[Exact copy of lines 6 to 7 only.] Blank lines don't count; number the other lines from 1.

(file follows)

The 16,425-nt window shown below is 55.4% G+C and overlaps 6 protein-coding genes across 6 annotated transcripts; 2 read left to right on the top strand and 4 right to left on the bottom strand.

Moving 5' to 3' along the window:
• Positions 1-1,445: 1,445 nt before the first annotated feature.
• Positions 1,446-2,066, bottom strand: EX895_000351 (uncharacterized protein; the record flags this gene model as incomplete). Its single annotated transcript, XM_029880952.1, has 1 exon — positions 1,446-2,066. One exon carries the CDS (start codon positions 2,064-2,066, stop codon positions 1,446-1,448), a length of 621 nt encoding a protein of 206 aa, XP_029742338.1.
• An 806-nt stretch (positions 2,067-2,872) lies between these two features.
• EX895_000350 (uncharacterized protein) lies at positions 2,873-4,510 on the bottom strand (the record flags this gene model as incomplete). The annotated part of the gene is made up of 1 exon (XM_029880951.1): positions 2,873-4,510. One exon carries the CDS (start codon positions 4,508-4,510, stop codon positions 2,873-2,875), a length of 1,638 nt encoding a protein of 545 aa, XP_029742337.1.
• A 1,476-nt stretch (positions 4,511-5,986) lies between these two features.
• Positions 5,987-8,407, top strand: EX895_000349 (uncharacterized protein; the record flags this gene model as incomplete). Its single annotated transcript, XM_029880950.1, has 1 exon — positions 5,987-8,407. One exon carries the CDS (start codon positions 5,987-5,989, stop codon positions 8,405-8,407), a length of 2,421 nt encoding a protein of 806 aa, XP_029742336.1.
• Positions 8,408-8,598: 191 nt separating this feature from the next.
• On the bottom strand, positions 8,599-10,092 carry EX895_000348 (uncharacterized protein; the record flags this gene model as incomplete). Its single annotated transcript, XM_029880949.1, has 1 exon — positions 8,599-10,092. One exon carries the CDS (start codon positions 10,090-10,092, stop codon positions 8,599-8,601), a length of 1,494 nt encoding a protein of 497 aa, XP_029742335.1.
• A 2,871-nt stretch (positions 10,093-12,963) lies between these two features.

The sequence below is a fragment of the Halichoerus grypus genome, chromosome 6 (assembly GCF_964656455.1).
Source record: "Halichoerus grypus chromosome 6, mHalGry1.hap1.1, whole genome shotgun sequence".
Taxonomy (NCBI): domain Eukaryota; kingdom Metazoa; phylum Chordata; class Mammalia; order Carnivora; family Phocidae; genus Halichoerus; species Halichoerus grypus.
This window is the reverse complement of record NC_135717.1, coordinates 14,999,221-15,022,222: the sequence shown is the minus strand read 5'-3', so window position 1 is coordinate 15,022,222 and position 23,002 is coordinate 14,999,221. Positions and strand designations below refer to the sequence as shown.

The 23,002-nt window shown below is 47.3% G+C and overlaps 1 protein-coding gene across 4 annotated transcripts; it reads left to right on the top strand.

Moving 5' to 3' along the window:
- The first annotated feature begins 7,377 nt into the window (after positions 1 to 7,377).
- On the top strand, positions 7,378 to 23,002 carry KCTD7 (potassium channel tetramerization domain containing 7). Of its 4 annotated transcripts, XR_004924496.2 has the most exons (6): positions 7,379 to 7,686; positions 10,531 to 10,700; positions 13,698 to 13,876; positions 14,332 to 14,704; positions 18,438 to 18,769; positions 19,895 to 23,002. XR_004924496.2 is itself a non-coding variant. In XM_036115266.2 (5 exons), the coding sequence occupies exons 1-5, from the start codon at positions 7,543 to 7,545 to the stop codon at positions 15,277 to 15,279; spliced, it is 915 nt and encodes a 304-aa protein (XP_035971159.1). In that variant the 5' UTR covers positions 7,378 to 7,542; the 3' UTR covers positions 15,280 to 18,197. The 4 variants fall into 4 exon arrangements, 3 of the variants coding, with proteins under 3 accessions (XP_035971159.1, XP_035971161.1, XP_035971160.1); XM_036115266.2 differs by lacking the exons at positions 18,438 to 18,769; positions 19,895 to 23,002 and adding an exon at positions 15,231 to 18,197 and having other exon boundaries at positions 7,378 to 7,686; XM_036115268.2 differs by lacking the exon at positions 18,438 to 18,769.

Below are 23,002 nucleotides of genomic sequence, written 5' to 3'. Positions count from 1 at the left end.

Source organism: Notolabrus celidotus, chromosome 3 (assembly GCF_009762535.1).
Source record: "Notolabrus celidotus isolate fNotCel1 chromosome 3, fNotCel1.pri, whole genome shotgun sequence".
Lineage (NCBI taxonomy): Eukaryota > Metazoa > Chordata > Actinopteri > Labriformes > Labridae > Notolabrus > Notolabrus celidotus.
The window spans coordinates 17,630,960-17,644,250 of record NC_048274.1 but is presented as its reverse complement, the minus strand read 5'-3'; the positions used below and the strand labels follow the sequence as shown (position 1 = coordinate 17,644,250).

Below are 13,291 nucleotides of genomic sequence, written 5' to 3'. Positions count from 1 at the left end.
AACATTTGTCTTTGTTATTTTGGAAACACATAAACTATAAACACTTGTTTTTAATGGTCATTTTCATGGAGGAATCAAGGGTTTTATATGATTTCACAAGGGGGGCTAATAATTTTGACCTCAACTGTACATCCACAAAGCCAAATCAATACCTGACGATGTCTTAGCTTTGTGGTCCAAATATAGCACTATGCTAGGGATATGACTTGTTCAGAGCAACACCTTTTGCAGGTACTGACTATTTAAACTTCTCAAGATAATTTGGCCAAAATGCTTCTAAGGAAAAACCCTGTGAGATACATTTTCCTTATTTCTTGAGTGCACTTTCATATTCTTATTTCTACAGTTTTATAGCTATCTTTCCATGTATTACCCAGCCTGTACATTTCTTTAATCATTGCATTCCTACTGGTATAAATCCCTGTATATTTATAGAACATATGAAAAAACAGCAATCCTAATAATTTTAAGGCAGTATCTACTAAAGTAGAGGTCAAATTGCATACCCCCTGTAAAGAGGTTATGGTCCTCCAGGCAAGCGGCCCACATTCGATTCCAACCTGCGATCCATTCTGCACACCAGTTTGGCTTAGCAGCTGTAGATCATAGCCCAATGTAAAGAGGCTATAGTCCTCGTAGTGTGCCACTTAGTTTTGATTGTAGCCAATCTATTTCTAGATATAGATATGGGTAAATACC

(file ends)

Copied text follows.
• EX895_000350 (uncharacterized protein) lies at positions 2,873-4,510 on the bottom strand (the record flags this gene model as incomplete). The annotated part of the gene is made up of 1 exon (XM_029880951.1): positions 2,873-4,510. One exon carries the CDS (start codon positions 4,508-4,510, stop codon positions 2,873-2,875), a length of 1,638 nt encoding a protein of 545 aa, XP_029742337.1.
• A 1,476-nt stretch (positions 4,511-5,986) lies between these two features.